A feature article last month in the New York Times related the disturbing story of a group of middle school students involved in “sexting” – in this case, sending the nude photo of a young girl to possibly thousands of other kids.
The story, which described one misguided attempt by a young girl named “Margarite” (for the purposes of the article) to attract a boy, “Isaiah,” she had just begun to date, was a classic case of mean-girl hijinks spun terribly out of control. After Margarite sent the picture to Isaiah, he forwarded it to her on-again-off-again friend, who then forwarded it to her long list of contacts with a rude message. And off it went.
The story was rife with alarming themes, the least of which is the mean girl conceit. According to the story, while a Pew Research Center study found that boys and girls send photos in roughly the same proportion, photos of girls tend to go viral more often, according to Danah Boyd, a fellow at Harvard University’s Berkman Center for Internet and Society, because boys and girls will circulate girls’ photos in part to shame them.
What parents and school officials are struggling with, according to the article, is the idea that sexting now confers cachet. “Having a naked picture of your significant other on your cell phone is an advertisement that you’re sexually active to a degree that gives you status,” Rick Peters, a senior deputy prosecuting attorney in the high school’s county, told the Times. “It’s an electronic hickey.”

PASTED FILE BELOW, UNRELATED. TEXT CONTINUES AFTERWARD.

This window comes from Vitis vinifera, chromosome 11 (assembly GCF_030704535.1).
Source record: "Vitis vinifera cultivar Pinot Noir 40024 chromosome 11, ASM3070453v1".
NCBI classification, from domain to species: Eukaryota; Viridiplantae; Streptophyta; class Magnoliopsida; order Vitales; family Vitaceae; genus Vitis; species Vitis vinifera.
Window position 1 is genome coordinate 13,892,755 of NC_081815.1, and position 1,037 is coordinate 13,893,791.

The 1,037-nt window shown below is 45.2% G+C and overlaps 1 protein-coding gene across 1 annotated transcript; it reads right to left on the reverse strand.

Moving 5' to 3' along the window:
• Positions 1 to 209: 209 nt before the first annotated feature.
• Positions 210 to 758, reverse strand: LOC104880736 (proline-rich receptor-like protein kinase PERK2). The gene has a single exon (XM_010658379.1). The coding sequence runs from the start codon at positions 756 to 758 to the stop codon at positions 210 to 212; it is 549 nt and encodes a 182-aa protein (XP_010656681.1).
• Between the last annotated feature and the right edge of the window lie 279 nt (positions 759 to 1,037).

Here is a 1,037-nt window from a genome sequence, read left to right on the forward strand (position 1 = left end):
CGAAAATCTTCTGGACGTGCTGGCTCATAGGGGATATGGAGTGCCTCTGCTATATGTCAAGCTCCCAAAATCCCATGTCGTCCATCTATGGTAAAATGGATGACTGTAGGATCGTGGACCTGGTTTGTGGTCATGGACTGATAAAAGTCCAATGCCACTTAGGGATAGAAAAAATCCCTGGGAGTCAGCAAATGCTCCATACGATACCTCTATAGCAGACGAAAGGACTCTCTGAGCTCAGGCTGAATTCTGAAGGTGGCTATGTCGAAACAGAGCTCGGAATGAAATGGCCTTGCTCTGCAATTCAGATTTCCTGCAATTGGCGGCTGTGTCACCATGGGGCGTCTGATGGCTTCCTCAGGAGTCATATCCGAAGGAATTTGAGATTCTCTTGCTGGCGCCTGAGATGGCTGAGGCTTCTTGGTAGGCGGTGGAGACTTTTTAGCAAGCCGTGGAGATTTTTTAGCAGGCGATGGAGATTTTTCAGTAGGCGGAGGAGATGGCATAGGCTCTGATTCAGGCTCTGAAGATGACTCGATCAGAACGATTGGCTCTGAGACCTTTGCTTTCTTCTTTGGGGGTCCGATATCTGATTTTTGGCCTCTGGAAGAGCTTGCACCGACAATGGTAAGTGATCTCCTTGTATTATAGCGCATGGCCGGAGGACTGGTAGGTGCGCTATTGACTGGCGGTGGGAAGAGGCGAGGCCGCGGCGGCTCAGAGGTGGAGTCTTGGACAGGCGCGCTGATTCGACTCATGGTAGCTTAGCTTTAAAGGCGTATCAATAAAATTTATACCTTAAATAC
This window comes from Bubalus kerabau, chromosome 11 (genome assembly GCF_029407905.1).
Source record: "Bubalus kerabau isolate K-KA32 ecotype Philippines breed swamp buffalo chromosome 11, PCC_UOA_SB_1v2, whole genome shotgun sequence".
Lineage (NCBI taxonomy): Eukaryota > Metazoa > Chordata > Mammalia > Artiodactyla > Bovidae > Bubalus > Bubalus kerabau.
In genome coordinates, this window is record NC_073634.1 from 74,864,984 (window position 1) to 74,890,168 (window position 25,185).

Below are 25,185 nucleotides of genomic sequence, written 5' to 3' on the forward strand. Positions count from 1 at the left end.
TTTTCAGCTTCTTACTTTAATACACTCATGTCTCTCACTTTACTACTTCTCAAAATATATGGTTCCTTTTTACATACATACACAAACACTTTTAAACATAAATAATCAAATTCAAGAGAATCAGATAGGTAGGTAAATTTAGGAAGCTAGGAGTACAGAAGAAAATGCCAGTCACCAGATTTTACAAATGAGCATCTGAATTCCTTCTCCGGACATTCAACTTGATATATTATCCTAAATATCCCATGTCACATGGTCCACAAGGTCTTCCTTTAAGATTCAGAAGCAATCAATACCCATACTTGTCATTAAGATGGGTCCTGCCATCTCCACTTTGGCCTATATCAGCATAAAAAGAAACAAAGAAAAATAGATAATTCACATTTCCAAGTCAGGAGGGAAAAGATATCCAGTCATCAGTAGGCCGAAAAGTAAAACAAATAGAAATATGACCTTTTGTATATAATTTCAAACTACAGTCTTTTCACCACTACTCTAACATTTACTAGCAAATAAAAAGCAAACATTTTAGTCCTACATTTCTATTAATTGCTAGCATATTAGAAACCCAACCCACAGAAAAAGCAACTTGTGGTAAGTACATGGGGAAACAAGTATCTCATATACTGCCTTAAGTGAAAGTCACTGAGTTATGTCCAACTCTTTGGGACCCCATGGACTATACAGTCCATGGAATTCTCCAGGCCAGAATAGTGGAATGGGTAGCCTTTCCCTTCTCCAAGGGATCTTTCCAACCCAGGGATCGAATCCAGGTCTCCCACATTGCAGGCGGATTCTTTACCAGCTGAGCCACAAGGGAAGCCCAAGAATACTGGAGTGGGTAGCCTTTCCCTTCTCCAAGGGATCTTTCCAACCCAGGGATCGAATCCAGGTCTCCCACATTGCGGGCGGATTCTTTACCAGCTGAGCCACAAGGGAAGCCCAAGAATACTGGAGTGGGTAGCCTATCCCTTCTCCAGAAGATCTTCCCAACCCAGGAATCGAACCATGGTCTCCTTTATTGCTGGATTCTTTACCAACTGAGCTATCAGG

But the real complication in dealing with the fallout from the explicit messages that – almost inevitably – get sent off to all sorts of people for whom they’re not intended, is that when you’re dealing with 14-year-olds, child pornography laws may apply. How to respond to the problem of underage kids picking up an increasingly common – albeit tacky – adult practice? In this case, not only did school officials draft a letter to school families and plan a district-wide voicemail to middle school students’ families, but the county prosecutor charged “Isaiah,” the ex-friend of Margarite, and one other girl with dissemination of child pornography, a Class C felony, because they had set off the viral outbreak.
Response to the Times piece was fervent, with over 350 comments registered that included disbelief at the charges levied against the teens and general disappointment in the growing trend itself. The charged teens ended up making public service announcements, and Margarite moved schools (though her reputation and picture followed her until she decided to return to her original school, where she at least had some friends). And though the debate seems to rage on about whether or not to criminalize the behavior (at least 26 states have tried to pass sexting legislation since 2009), in an age where there’s no keeping kids away from technology, at least we can educate them.
Justin T. Fitzsimmons, a senior attorney at the National District Attorneys Association specializing in Internet crimes against children, told the Times, “We have to protect kids from themselves sometimes. We’re on the cusp of teaching them how to manage their electronic reputations.” Think you have a solution to this troubling and increasingly pervasive problem? Let us know here.